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notes-100325 - MATH 682 1 Notes Combinatorics and Graph...

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MATH 682 Notes Combinatorics and Graph Theory II 1 Minimal Examples and Extremal Problems Minimal and extremal problems are really variations on the same question: what is the largest or smallest graph you can find which either avoids or satisfies some graph property? “Size” in these contexts is usually “number of vertices” but in some contexts is “number of edges” on a graph with a predetermined number of vertices. 1.1 Minimal examples If we are trying to find the smallest graph satisfying a certain property, it’s generally called a minimal example . For most properties, the minimal examples are pretty dull: whether we are minimizing on number of vertices or number of dges among a fixed set of vertices, most of our graph paremeters have simple minimal examples. The smallest graph of diameter d is a path on d + 1 vertices; the smallest graph of chromatic number k or clique number k is a connected graph on k vertices, and the smallest graph of independence number k is k non-adjacent vertices. These are self-evident and not terribly interesting. The one parameter we have seen so far with an interesting and not too difficult minimal example is the parameter of connectivity. Finding the fewest number of vertices on which we may connect a graph of connectivity k is not too interesting: once again, a complete graph K k +1 is best, but if we fix a number of vertices n k + 1, we might ask how many edges a graph on n vertices must have in order to have connectivity k ? It is easy to find a necessary number of edges. Proposition 1. If | G | = n and κ ( G ) = k , then k G k ≥ d nk 2 e . Proof. It has been seen previously, when first introducing the concept of connectivity, that κ ( G ) δ ( G ), so δ ( G ) k . Then 2 k G k = X v V ( G ) d ( v ) X v V ( G ) δ ( G ) = | G | δ ( G ) nk and thus k G k ≥ nk 2 , and since k G k must be an integer, we may take the ceiling of this lower bound. This almost-trivial bound will in fact completely satisfy our purposes, because we can show that specific graphs achieve it. Definition 1. The Harary graph H n,k is a graph on the n vertices { v 1 , v 2 , . . . , v n } defined by the following construction: If k is even, then each vertex v i is adjacent to v i ± 1 , v i ± 2 ,. . . , v i ± k 2 , where the indices are subjected to the wraparound convention that v i v i + n (e.g. v n +3 represents v 3 ). If k is odd and n is even, then H n,k is H n,k - 1 with additional adjacencies between each v i and v i + n 2 for each i . If k and n are both odd, then H n,k is H n,k - 1 with additional adjacencies { v 1 , v 1+ n - 1 2 } , { v 1 , v 1+ n +1 2 } , { v 2 , v 2+ n +1 2 } , { v 3 , v 3+ n +1 2 } , · · · , { v n - 1 2 , v n } Page 1 of 6 March 25, 2010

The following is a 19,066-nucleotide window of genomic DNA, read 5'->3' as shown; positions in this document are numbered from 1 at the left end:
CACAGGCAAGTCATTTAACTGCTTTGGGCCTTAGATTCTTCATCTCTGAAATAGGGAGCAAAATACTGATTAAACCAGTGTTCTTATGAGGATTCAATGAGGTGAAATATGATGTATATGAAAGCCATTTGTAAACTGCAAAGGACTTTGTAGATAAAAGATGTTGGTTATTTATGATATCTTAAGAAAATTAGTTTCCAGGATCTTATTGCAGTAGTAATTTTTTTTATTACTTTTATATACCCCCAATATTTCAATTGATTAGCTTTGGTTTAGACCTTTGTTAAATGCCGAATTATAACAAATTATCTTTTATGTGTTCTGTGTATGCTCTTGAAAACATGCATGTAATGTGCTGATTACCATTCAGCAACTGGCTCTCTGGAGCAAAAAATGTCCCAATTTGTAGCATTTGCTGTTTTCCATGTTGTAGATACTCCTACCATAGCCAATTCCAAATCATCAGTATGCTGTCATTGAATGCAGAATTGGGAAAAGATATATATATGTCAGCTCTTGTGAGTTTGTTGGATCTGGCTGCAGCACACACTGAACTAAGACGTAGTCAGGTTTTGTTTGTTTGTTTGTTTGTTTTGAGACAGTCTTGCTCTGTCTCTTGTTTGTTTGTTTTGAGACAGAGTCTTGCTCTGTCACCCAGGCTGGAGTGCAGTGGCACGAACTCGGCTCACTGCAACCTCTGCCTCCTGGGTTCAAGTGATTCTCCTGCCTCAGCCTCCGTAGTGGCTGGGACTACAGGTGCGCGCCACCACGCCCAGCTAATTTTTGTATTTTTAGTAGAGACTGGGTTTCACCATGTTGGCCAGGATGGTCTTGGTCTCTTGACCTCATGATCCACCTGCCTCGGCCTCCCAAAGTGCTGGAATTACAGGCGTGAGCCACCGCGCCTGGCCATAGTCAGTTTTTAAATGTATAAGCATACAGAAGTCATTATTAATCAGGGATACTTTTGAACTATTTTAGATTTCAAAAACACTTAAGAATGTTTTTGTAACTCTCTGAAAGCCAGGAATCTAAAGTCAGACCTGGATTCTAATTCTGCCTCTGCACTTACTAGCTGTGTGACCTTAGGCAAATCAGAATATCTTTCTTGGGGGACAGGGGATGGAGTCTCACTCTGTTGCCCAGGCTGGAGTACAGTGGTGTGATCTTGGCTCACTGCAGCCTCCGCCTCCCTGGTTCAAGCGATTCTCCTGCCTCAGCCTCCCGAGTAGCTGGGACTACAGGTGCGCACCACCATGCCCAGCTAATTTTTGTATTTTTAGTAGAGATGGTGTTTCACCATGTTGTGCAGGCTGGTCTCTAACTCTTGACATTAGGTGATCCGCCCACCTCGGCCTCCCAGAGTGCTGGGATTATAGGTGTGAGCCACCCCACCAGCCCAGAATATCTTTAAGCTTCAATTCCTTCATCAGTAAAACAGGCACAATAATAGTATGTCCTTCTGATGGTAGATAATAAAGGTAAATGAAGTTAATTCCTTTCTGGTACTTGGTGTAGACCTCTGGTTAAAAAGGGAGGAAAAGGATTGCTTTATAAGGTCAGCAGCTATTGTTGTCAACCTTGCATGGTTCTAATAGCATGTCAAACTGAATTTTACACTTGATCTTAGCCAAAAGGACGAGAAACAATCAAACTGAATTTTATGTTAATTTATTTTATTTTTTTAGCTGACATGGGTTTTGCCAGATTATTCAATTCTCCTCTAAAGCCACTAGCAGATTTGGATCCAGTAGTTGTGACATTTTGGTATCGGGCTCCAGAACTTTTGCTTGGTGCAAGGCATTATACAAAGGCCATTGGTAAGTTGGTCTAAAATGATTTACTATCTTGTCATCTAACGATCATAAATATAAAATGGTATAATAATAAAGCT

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MATH 682 Notes Combinatorics and Graph Theory II Below, the graphs H 9 , 4 , H 8 , 3 , and H 9 , 5 are shown as examples of these three classes.
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